Global Report on Missing Persons: Key Challenges & Strategic Opportunities

The Hague, 27 August 2021 – The first edition of the Global Report on Missing persons, published today, ahead of the International Day of the Disappeared, examines why increasing numbers of people are going missing around the world, why many remain missing, and the policies that governments and others can implement in order to address this issue in effective ways.

Published by the International Commission on Missing Persons (ICMP) with the support of the United Kingdom, the Global Report brings together the work of distinguished academics and practitioners to explore key challenges and strategic opportunities in the global effort to account for large numbers of missing persons.

The first edition of the Global Report examines the issue of missing persons as a result of irregular migration in the Mediterranean, Central America and East Asia, and disappearances in the context of conflicts in Africa and South Asia. Topics are studied from the perspective of state responsibility, human rights, and the rule of law, and the impact of large numbers of missing persons on peace implementation, human development and societal well-being.

The Global Report is part of a broader ICMP initiative to promote the exchange of ideas and practical proposals, based on expertise and experience. Future editions will identify common problems faced by countries and families around the world and seek solutions at the international and domestic level, based on the principle that accounting for the missing and securing the human rights of survivors is a central component of good governance, advancing the rule of law and state responsibility.

ICMP Director-General Kathryne Bomberger said the Global Report, which is part of the Global Forum on Missing Persons stipulated in ICMP’s founding treaty, “reflects a new international consensus that the issue of missing persons cuts across judicial and national jurisdictions and can only be tackled effectively by applying dedicated techniques as part of a coordinated multinational approach that respects human rights.”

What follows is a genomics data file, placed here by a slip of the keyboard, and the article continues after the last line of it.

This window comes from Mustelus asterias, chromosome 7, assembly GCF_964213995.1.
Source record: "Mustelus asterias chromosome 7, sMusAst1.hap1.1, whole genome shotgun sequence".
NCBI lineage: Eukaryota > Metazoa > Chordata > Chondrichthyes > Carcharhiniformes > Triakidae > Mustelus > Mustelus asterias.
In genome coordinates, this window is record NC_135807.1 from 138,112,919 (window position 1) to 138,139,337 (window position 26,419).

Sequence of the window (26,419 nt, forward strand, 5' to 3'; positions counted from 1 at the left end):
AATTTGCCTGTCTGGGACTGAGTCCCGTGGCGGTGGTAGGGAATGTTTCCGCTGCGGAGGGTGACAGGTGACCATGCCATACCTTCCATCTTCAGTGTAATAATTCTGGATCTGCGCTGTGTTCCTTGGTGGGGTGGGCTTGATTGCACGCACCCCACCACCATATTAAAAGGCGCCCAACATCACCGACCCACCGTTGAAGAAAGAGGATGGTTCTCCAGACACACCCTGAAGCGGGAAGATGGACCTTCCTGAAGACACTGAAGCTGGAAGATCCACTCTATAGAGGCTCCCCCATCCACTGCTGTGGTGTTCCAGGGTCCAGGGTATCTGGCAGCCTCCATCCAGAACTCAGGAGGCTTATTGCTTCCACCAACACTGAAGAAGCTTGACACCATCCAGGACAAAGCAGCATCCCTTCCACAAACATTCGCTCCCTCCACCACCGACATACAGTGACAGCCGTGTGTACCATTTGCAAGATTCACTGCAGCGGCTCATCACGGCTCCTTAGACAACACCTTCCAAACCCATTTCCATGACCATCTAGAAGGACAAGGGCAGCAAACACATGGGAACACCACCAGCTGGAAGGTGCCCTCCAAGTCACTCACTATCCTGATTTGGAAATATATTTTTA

“The Global Report will enable the development of approaches and methodologies that reinforce, and where necessary rebuild confidence in public governance,” ICMP Director of Policy and

Coordination, Andreas Kleiser said today. “It will deepen understanding of underlying problems and it will enhance abilities to define practical responses.” Mr. Kleiser said that, among other things, the Global Report will fulfil a crucial function by developing international benchmarks and standards on the issue of missing persons.

The 2021 Global Report concludes with a series of recommendations based on the analyses laid out in each of the chapters. It recommends that:

  • States that have not signed or ratified the International Convention for the Protection of All Persons from Enforced Disappearance should do so;
  • States that have not already created criminal laws that specifically outlaw the crime of enforced disappearance should do so;
  • States must ensure that any specialized institutions tasked with locating missing persons are free from partisanship and cooperate effectively with judicial institutions and law enforcement;
  • States must ensure transparency of the processes of accounting for the missing and provide credible, reliable and accurate information regarding efforts to establish the whereabouts of missing persons and the circumstances of their disappearance;
  • States must make it easier for families to report a missing person and obtain information on any progress that has been made;
  • States must adopt measures to ensure a clearer legal status for missing persons and their families in order to assist them with administrative issues that may arise in cases where the legal status of survivors is indeterminate;
  • States must prevent gender-specific harms that women often experience, both as victims of disappearance and as relatives of the disappeared; and
  • States must recognize that effective efforts to account for missing persons and victims of enforced disappearance contribute to longer-term societal development.

Publication of the 2021 Global Report is part of a series of events marking the 25th anniversary of the founding of the International Commission on Missing Persons following an initiative at the G-7 Summit in Lyon in June 1996.

 

About ICMP

ICMP is a treaty-based intergovernmental organization with Headquarters in The Hague, the Netherlands. Its mandate is to secure the cooperation of governments and others in locating missing persons from conflict, human rights abuses, disasters, organized crime, irregular migration and other causes and to assist them in doing so. It is the only international organization tasked exclusively to work on the issue of missing persons.